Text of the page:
First up was Antwerp. I knew going in this one might be the most challenging for me, for multiple reasons. Based on where I was at in my training cycle (what we were able to cram in after the injury!!), the power profile of the course not quite suiting my strengths, and the features of the course (aka SAND SAND SAND) being in short supply in my domestic racing experience. I understood all of these challenges objectively, but still made very ambitious goals for myself for my first World Cup post injury. I prepared in every way I still had the ability to the week leading into the race, nailing my nutrition, recovery, sleep goals and spending 2 days on the course before the big day with my mechanics. The vibes were high, as was the pressure I put on myself to perform, to prove myself, to make my “ComeBack” mark.
UCI World Cup Antwerp
From the whistle, my first lap was filled with chaos, bad luck, and panic. 3 crashes including drawn out tangles with other riders left me burning all my matches to chase back into the field from dead last. I was horrified, I doubted myself, I fought on still. I was able to pick a few off, but found the efforts I made to chase back too significant to overcome later on. I was pulled with one lap down, heavy with disappointment, finishing 41st.
In the week that followed, I found a balance between picking apart my mistakes to draw out the valuable insights, and keeping my mental and emotional state focused forward, in gratitude, joy, and potential. As the days ticked towards to Dublin World Cup, the course degraded into a proper mudder, a full on slop-fest. My focus was on a clean and patient first lap, using my efforts wisely, and not getting flustered by incidents. I’m super proud to say I met each of my process goals even amidst many tests (a flat right after pit 2, a dropped chain while deep in battle with an exciting group), and raced to my best ever World Cup Result of 15th place. I attribute my huge turnaround to the tactical adjustments, mindset shift, and the legs starting to find the snap needed for racing at this level.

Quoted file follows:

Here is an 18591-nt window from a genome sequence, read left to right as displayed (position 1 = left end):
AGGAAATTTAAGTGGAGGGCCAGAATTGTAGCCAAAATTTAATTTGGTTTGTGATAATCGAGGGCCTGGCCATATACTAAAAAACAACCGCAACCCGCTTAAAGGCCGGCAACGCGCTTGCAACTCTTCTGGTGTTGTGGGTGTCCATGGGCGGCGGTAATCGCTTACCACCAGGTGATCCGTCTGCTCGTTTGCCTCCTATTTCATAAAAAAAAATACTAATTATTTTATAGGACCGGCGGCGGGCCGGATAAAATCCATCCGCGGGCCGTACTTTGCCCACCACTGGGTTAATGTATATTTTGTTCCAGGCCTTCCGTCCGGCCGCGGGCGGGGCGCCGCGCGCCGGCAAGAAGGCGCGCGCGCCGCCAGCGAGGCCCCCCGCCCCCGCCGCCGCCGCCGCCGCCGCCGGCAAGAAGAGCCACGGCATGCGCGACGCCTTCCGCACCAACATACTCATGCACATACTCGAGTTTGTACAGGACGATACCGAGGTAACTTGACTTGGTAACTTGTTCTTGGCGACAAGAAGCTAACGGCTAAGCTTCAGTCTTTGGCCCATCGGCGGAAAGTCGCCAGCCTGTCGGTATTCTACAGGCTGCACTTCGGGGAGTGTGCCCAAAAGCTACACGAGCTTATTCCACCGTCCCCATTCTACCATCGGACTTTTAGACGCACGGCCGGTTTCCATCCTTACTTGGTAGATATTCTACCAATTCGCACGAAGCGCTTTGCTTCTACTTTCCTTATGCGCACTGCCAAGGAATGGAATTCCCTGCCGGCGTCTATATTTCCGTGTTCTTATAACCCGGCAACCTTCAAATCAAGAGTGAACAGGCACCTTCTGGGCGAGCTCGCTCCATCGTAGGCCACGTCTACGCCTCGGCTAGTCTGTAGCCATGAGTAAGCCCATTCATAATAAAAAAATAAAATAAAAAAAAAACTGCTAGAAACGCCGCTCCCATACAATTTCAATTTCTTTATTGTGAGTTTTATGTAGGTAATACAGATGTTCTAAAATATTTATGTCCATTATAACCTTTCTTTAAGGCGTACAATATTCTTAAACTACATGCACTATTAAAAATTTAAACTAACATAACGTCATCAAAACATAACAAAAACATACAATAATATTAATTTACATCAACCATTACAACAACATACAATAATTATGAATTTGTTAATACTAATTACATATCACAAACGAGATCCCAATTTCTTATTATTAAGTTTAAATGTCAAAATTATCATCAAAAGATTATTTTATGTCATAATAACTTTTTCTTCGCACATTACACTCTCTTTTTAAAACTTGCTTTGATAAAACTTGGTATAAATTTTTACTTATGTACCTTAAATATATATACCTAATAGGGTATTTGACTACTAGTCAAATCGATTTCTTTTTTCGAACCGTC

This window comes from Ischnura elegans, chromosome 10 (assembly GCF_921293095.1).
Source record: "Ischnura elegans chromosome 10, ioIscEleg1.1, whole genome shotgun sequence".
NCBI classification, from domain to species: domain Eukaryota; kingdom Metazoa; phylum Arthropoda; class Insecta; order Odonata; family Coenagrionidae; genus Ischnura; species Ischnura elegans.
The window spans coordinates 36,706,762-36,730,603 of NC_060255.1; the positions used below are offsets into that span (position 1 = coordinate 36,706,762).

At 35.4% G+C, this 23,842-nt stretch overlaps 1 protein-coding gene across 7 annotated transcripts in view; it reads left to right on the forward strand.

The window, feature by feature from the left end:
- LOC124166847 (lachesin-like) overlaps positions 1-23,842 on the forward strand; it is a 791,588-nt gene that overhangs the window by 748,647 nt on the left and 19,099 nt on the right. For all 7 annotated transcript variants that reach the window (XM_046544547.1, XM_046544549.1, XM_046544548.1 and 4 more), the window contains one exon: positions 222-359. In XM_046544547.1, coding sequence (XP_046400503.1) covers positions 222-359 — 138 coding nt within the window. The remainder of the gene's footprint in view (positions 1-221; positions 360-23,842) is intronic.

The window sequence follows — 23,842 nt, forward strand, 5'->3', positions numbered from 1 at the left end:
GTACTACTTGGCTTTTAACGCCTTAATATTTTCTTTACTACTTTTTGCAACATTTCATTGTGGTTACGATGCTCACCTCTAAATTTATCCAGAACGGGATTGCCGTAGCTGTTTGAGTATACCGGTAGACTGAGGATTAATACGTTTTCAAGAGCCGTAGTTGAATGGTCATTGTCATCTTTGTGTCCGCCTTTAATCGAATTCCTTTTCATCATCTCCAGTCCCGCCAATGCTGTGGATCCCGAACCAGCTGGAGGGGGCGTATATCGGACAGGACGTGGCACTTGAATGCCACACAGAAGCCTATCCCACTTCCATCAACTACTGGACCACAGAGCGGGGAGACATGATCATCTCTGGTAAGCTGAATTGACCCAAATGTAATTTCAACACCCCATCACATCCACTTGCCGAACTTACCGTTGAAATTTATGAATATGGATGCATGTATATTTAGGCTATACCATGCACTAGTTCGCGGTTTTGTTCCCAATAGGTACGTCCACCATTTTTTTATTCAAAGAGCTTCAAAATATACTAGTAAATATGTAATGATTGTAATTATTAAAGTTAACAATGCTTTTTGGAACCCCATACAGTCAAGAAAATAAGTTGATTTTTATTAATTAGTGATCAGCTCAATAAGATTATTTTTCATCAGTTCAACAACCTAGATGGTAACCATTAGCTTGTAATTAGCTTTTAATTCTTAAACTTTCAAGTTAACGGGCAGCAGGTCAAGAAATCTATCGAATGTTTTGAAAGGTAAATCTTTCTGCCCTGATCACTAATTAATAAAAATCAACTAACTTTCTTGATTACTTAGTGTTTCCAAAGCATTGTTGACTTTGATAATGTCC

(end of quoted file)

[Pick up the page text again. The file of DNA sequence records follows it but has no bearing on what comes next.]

UCI World Cup Dublin
With a huge boost in my confidence, we landed in Italy and trekked up up up the mountain to Vermiglio where we were greeted with -4 degree temperatures and plenty of snow on the ground. Of the 3 different days I was able to ride the course, I found 3 completely different courses. The course tape was in the exact same place, but the conditions between the tape were NIGHT and DAY every single time. With a huge dump of snow and then increase of temperatures, we went from dry, powdery, great traction snow on Wednesday to thick, heavy, wet, suck you down and spit you out backwards tractor pull snow on Friday. Then, the eve of the race, temps plummeted again and the course turned to a sheet of ice with a dusting of grainy, muddy snow on top. Chaos ensued, which of course meant a calm, sharp, resilient mindset would again be the key to success. I can honestly say I not only found the mindset I needed to put together perhaps my strongest race to date, but I found moments of ecstasy on the course too. The pure bliss of executing skillful, dynamic cyclocross amidst the world’s very best, with snot and drool freezing to the side of my face, my leg warmer ripped open and gaping to the ankle from who knows what, and a sea of italian fans cheering  “BRAVA, BRAVA”. Perhaps my favorite moment of the race was a last lap tooth and nail battle with Kata Blanca Vas, passing each other back and forth and finally shoulder to shoulder and elbow to elbow, running to be the first to the off camber bank leading into a treacherous descent. I took that battle and rode to 19th place on the day, shedding a tear of joy across the line with the confirmation that my Dublin ride wasn’t a “fluke”.

UCI World Cup Dublin
To put a cherry on top of my season thus far, I just found out I’ve been moved from the Alternates list to Confirmed for Gavere World Cup!!!!! This will be the last World Cup of my 22-23 Season, so I’m honored and excited to be able to add this to my KerstPeriode Schedule!

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